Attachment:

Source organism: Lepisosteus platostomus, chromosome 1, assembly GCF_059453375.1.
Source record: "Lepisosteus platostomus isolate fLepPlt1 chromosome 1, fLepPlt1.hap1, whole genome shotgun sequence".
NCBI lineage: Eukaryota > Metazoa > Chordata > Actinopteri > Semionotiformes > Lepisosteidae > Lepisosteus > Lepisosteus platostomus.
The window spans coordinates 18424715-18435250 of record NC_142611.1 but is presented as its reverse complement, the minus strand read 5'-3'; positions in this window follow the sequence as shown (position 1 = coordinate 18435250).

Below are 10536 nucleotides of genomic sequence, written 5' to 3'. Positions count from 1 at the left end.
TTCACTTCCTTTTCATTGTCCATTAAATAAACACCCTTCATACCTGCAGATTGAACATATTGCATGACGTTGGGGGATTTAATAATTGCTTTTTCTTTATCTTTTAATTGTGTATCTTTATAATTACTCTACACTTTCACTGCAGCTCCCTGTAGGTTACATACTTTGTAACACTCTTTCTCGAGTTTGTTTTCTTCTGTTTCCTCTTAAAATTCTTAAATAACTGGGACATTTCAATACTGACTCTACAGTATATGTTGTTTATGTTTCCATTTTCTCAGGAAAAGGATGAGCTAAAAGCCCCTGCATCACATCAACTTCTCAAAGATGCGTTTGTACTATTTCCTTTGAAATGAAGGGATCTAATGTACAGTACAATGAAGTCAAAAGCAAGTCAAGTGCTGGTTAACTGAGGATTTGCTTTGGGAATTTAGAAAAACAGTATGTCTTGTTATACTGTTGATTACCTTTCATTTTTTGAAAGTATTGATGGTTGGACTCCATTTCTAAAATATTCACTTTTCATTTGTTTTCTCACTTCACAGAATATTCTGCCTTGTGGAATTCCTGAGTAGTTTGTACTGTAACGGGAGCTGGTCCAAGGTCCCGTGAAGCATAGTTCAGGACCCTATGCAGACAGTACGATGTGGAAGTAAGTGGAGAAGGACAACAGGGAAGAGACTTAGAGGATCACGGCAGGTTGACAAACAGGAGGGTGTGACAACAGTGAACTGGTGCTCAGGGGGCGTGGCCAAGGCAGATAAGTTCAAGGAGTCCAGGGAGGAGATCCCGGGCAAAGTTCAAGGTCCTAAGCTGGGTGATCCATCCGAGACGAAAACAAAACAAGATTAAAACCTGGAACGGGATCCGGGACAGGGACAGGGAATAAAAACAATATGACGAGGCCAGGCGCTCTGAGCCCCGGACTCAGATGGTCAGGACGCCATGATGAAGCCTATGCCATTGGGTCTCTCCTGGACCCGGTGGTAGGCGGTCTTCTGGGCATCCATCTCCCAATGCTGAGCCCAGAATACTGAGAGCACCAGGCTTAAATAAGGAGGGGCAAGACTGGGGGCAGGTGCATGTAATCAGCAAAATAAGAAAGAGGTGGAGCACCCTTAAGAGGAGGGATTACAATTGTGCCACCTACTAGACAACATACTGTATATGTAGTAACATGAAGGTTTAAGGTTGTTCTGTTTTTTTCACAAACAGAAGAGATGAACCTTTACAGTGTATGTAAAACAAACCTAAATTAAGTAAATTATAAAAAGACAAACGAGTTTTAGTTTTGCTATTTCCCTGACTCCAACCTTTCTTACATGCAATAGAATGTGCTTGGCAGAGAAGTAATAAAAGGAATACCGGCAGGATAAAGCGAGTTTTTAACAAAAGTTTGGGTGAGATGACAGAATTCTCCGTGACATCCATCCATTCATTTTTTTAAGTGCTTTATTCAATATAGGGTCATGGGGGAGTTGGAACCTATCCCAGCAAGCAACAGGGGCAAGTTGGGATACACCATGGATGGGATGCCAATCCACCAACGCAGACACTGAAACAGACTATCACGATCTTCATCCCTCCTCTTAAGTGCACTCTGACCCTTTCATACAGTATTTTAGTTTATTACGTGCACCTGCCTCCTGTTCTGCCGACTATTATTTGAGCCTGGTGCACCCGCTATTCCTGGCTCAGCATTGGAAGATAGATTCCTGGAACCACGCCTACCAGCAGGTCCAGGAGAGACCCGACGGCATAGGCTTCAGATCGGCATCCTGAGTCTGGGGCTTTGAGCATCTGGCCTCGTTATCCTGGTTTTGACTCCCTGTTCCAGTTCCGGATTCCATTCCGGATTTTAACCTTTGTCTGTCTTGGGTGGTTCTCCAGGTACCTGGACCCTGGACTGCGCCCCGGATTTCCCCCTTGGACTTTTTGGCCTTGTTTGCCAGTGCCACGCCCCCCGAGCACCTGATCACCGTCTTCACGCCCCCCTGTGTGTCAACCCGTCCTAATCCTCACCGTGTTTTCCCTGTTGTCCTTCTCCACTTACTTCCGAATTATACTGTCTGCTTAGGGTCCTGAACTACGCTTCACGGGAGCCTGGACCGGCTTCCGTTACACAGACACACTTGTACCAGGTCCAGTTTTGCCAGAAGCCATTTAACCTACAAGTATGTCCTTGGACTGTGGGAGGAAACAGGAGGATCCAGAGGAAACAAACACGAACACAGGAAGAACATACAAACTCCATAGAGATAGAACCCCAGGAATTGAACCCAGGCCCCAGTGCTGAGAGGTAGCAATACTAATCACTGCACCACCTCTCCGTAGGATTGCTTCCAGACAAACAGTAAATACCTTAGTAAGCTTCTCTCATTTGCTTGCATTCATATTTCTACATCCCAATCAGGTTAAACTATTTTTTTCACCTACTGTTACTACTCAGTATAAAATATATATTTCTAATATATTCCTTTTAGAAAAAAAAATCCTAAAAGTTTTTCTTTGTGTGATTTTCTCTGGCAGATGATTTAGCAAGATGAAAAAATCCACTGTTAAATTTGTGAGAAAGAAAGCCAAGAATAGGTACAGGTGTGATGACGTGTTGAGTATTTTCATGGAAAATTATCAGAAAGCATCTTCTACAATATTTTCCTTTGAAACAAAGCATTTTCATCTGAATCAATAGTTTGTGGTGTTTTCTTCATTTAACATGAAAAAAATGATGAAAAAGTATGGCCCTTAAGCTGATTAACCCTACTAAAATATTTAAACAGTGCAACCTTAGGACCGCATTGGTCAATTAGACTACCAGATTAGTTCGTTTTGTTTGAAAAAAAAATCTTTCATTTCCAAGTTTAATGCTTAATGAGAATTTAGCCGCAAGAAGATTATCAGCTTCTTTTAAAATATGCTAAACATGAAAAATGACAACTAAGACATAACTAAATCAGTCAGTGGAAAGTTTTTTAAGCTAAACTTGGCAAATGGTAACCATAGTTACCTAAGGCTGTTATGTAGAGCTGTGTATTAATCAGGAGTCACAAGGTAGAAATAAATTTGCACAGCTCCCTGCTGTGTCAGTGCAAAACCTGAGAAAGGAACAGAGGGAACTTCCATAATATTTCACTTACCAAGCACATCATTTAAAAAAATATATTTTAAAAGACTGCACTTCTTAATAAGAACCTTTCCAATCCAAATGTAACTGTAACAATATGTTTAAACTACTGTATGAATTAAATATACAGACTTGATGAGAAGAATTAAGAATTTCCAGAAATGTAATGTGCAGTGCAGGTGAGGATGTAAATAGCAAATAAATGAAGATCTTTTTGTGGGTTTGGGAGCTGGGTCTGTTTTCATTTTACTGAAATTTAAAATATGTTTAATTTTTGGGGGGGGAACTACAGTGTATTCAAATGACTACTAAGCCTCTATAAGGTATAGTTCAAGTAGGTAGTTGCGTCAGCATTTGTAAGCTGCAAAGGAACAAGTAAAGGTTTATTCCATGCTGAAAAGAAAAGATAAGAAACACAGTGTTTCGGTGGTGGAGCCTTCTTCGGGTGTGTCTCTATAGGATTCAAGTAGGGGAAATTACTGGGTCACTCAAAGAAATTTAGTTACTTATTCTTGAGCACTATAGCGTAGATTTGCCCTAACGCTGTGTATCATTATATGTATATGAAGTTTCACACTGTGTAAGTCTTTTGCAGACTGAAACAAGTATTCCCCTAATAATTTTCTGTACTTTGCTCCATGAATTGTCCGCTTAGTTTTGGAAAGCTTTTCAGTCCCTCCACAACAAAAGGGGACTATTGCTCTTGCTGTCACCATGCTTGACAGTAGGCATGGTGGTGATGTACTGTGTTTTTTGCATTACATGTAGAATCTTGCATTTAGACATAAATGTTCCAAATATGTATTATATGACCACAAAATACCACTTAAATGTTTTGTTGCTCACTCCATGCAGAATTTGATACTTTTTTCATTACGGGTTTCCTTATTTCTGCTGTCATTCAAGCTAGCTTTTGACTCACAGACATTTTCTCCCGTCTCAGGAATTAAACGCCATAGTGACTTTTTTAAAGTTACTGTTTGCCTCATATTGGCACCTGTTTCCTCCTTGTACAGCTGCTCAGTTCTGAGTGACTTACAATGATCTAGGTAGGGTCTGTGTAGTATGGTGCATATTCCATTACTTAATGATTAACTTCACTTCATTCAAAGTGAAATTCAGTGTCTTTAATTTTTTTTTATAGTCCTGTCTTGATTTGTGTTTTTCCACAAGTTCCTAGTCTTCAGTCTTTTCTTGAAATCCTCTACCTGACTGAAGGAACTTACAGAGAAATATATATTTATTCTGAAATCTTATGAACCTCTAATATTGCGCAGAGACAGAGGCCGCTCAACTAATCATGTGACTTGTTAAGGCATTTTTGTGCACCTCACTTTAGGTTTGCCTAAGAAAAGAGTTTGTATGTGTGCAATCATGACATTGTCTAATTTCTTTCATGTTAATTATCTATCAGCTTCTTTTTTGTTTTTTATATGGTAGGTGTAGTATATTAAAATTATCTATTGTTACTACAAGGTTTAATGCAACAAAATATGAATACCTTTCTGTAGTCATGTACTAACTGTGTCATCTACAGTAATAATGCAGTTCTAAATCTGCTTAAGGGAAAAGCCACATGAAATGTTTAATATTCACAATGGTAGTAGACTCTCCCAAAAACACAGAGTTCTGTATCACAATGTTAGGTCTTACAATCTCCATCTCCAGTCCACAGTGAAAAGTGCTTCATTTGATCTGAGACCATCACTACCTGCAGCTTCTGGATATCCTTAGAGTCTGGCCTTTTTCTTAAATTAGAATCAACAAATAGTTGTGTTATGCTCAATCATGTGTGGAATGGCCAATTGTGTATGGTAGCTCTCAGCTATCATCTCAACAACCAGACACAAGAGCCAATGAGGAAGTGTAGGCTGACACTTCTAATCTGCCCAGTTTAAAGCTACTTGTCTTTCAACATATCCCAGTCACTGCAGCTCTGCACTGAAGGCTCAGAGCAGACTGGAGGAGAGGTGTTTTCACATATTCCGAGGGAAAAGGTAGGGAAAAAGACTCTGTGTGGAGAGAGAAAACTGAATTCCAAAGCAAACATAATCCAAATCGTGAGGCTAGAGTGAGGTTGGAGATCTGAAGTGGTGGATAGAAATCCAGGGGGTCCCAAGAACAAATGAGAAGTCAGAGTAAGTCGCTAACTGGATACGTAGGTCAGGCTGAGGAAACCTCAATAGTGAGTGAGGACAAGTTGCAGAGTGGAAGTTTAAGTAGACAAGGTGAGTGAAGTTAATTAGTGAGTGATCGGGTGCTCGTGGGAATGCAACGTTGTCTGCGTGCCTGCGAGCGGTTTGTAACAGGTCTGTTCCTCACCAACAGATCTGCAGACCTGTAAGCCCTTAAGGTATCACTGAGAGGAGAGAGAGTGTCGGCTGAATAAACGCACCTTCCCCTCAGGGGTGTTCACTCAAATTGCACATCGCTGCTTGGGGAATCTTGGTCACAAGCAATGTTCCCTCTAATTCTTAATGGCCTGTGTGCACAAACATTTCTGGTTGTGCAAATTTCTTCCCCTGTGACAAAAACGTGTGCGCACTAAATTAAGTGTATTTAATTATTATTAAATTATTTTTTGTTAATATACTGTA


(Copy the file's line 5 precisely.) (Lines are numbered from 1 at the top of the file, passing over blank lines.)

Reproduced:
Below are 10536 nucleotides of genomic sequence, written 5' to 3'. Positions count from 1 at the left end.